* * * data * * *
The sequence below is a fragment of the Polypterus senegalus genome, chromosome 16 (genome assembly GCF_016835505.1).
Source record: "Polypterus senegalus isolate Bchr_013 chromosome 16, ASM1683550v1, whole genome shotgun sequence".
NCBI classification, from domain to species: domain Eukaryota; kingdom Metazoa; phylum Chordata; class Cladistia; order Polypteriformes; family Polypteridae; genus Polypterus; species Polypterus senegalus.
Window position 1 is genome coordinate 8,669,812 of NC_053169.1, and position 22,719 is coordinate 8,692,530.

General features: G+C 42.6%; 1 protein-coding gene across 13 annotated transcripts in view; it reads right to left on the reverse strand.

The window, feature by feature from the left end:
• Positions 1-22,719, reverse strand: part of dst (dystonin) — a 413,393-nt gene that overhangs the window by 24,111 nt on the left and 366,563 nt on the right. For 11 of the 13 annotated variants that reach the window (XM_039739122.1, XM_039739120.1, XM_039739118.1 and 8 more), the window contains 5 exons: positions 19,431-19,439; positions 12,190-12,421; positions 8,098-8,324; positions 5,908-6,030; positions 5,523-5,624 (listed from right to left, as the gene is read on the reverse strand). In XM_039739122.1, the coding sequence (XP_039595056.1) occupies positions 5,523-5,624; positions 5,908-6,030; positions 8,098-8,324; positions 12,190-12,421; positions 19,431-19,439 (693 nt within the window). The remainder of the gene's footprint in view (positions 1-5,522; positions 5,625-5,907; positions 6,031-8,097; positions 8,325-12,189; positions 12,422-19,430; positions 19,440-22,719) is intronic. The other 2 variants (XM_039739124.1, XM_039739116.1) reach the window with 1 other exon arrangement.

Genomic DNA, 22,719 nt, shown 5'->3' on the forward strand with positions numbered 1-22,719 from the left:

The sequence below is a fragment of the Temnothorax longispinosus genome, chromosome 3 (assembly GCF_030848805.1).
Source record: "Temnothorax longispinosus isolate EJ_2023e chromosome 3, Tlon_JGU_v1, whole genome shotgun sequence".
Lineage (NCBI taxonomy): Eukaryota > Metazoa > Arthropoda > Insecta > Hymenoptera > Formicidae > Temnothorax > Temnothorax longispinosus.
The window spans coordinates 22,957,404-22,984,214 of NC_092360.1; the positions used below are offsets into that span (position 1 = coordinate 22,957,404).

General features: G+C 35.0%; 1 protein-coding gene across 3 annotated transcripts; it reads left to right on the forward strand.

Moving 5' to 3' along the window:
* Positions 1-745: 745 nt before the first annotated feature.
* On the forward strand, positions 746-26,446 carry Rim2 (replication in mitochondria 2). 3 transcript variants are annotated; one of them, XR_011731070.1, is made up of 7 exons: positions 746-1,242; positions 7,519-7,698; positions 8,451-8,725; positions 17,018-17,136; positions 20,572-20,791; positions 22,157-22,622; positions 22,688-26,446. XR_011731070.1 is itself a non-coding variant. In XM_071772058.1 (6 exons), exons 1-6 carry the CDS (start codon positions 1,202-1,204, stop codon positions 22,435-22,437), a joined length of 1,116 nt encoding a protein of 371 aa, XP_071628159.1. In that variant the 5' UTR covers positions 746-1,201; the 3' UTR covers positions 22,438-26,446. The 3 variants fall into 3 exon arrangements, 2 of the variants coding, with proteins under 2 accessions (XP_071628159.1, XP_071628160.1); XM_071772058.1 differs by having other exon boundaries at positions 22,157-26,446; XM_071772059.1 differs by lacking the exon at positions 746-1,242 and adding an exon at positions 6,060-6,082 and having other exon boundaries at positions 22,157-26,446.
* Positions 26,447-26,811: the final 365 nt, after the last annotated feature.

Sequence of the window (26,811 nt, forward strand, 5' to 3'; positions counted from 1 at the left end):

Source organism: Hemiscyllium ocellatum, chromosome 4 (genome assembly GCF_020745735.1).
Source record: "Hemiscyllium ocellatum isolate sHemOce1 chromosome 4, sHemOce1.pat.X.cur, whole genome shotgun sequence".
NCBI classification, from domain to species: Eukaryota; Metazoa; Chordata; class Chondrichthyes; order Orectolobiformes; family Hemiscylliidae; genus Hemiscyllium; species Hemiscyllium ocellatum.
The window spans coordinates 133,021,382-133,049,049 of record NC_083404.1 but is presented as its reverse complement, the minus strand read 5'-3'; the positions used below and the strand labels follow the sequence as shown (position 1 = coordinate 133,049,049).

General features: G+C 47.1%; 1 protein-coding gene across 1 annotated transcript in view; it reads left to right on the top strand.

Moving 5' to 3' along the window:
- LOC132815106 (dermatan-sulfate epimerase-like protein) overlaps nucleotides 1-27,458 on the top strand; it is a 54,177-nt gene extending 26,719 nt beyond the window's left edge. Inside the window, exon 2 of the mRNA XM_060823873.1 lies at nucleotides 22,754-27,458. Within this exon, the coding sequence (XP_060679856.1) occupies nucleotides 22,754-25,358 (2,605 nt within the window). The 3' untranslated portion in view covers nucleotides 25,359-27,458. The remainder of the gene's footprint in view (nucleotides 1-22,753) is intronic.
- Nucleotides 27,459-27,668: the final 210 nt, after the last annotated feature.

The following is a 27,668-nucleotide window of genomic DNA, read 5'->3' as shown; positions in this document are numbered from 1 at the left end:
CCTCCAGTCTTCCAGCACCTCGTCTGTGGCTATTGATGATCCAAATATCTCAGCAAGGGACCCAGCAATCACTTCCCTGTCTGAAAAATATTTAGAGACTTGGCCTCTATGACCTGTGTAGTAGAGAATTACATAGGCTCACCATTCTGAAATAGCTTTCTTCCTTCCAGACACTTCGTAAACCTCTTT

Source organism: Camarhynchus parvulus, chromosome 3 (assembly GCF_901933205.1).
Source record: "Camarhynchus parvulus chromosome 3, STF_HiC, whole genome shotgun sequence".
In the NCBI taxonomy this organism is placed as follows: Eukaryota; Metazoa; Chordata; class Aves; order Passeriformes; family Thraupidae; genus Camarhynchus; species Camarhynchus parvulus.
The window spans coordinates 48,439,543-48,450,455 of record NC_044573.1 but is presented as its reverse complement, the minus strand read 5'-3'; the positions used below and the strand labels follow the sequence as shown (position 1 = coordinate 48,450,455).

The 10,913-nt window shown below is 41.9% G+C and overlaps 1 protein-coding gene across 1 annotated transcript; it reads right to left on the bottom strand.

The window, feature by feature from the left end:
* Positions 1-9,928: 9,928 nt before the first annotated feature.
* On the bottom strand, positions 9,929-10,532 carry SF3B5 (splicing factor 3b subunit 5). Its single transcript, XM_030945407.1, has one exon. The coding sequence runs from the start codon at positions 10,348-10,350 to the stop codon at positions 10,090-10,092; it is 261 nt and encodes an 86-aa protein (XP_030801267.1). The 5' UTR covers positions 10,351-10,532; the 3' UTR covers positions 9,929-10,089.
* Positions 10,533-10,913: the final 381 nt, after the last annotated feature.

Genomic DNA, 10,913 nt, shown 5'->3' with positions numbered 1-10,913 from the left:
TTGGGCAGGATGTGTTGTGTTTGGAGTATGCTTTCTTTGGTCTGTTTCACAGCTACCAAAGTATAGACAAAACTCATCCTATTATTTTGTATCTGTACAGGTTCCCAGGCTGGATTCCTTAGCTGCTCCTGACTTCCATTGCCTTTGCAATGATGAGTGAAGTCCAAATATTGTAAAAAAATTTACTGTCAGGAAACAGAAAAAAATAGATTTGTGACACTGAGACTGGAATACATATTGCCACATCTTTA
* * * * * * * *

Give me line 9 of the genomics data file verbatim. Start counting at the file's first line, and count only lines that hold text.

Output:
The sequence below is a fragment of the Temnothorax longispinosus genome, chromosome 3 (assembly GCF_030848805.1).